18 July 2012

Stored procedures vs ad hoc or inline SQL in SQL Server 2012

The importance of using stored procedures for all your data access used to be the first thing you would learn at database development school. Not so anymore as development tools and object mappers seem to encourage dynamic SQL to prosper under the hood. Are stored procedures a lost art or just an anachronism?

Performance

Processing power, network speeds and query optimisation have all improved to the point where firing dynamic SQL at a database server isn’t quite the kamikaze mission it used to be. In fact, performance isn’t really the selling point for stored procedures anymore.

A major benefit of stored procedures used to be that they were compiled and the resulting query plans cached for better performance. However, since SQL Server 2005 this behaviour has been extended to cover the majority of dynamic SQL statements, even providing re-usability for statements whose parameters have not been explicitly stated.

Despite this, you can still leverage a few small performance gains from stored procedures. They can reduce the number of round trips between application and server, particularly for multiple statements when using SET NOCOUNT. They also can be called with much smaller statements than more complex SQL queries so can reduce network traffic.

These performance gains are often small beer though. There are some compelling reasons for using stored procedures, but these are not related to performance.

Abstraction and maintenance

There’s a lot to be said for using stored procedures to create an abstraction between your application and database design. It helps to reduce the coupling between your data and business logic and reduces maintenance overheads by centralising data access logic. Defects can be fixed in one place and you can alter the underlying data structure without having to address any other component.

Believe it or not, it’s easier to write and maintain stored procedures than dynamic SQL. A stored procedure benefits from syntax checking at compile time where dynamic SQL errors don’t show up until run time. Any run-time problems in procedures are easier to fix too because they normally involve deploying a single script to the database environment.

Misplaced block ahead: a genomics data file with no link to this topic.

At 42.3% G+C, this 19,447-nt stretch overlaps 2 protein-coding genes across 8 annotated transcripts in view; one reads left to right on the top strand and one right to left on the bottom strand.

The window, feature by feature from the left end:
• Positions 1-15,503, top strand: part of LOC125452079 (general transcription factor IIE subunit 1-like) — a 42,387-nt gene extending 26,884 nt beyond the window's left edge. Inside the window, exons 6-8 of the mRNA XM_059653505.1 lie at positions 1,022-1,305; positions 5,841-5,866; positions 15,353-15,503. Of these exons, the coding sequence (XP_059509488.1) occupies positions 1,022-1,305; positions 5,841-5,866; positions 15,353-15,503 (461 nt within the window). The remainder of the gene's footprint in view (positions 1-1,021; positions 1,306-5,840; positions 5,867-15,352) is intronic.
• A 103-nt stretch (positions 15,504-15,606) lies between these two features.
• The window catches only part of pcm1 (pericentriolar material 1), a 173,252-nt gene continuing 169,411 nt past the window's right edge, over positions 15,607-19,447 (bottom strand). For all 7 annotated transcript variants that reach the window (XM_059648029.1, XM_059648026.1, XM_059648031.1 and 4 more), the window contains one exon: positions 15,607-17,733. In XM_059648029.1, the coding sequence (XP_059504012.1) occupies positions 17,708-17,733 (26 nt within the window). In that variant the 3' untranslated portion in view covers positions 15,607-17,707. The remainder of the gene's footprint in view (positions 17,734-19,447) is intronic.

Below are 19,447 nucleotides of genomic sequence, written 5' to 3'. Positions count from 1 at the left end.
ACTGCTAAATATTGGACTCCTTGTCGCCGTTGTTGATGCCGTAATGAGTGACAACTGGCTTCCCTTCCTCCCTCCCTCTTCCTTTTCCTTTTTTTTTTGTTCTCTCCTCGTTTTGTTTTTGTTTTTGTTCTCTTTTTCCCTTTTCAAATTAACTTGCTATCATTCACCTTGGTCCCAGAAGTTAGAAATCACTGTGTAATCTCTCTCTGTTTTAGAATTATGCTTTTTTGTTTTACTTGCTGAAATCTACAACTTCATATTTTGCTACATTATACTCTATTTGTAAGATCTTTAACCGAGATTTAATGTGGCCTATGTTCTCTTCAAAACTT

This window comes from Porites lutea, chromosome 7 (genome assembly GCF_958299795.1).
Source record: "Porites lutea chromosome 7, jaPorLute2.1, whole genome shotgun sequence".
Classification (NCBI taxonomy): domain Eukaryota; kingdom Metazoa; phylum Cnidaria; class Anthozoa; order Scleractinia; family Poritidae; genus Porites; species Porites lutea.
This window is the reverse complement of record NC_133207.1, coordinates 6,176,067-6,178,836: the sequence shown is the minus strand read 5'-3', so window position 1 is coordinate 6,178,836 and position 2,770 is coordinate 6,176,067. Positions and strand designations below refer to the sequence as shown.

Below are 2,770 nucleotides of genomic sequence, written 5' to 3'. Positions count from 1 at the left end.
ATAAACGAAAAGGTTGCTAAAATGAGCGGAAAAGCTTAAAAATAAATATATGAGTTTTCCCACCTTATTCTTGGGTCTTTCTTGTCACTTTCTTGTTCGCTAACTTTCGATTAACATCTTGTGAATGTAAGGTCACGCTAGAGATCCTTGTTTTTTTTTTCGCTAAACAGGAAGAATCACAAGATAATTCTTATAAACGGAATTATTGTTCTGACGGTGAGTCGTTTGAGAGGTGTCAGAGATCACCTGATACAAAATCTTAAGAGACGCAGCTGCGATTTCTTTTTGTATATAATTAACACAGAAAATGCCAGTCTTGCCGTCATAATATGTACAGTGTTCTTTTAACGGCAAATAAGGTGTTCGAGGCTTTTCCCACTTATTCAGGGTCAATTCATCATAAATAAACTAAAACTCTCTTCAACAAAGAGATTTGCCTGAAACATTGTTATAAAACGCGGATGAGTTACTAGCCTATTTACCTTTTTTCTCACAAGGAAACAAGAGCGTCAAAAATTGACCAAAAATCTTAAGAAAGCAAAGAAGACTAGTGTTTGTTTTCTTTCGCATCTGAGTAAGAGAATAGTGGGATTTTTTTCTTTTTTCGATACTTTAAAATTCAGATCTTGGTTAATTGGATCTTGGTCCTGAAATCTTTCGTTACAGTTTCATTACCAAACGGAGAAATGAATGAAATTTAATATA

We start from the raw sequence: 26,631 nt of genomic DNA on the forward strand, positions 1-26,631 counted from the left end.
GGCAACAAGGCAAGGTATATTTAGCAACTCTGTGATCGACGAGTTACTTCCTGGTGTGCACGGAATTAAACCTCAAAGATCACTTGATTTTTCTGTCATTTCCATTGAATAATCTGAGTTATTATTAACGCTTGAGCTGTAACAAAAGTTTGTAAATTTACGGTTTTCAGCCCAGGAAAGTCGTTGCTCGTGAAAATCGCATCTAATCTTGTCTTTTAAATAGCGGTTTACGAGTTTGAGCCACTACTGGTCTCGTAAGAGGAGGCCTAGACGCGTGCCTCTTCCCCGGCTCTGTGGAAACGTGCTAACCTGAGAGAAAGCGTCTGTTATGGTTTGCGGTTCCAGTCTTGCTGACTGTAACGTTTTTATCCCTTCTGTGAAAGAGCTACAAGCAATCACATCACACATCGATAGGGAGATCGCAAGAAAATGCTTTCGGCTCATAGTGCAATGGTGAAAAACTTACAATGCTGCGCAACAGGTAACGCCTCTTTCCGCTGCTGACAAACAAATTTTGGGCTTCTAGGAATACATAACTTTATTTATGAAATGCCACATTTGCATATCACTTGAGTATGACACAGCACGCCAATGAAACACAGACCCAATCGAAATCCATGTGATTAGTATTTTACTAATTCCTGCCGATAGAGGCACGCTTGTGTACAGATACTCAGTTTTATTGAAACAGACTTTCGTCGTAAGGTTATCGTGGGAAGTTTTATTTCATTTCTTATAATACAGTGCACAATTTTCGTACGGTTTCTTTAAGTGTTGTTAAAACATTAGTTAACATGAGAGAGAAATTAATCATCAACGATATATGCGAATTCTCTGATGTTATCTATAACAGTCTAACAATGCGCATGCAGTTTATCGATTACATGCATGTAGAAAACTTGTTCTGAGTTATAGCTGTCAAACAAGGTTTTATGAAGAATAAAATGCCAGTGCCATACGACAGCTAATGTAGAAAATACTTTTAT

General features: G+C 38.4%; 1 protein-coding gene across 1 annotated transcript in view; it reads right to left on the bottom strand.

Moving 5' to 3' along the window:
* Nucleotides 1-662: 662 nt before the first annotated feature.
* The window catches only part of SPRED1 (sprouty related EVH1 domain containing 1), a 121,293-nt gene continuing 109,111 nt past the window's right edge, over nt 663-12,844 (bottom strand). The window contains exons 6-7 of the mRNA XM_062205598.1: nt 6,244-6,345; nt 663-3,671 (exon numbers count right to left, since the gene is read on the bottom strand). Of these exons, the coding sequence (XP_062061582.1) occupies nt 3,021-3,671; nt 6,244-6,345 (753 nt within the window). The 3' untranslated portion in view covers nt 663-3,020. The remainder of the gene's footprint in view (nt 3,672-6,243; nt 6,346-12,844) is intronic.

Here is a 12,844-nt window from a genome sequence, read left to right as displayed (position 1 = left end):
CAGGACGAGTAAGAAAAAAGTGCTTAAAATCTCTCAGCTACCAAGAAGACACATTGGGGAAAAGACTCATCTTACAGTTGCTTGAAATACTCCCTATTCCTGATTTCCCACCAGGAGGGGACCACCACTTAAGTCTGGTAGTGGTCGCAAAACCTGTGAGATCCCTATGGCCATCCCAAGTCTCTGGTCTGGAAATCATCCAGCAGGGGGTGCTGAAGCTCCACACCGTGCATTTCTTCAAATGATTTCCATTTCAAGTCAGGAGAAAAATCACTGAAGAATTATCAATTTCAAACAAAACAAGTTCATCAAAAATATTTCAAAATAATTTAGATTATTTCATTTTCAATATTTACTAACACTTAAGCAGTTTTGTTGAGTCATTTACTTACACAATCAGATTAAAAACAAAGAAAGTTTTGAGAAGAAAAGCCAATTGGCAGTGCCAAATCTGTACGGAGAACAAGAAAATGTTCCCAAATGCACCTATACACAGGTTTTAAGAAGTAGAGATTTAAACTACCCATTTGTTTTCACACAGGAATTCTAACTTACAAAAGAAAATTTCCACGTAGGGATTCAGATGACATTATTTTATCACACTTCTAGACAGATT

Control and tuning

Allowing any SQL code to be fired at a database makes DBAs nervous. Rightly so, because it removes any control they have over how data is being accessed and makes it impossible to do effective query tuning.

Object mappers can occasionally produce pretty bizarre interpretations of queries. It’s as though writing optimised queries is becoming a lost art among developers. Stored procedures afford you greater control over what’s being executed against your database servers. Without them it becomes a lot more difficult address bottlenecks and scaling issues.

Security

You can provide a more finely tuned stored security model through stored procedures. You can assign execution rights on stored procedures without having to grant access rights to the underlying data tables. Not only is this easier to manage, but it allows you to segment security by feature rather than data table.

Stored procedures can also provide other security benefits. They can grant protection against some form of SQL injection attacks, provide input parameter checking and can also hide the implementation of business logic from people who have compromised an application. Stored procedures don’t provide complete protection or guard you against the impact of badly-written code, but they can help to reduce the surface area available to attackers.

Functionality

Stored procedure logic is richer. You have easier access to program control statements, variables, temporary tables, exception handling and cursors. There is some debate over how much application logic should reside on the database tier, but stored procedures do afford a functional richness that is not available to dynamic SQL statements.

Filed under SQL Server.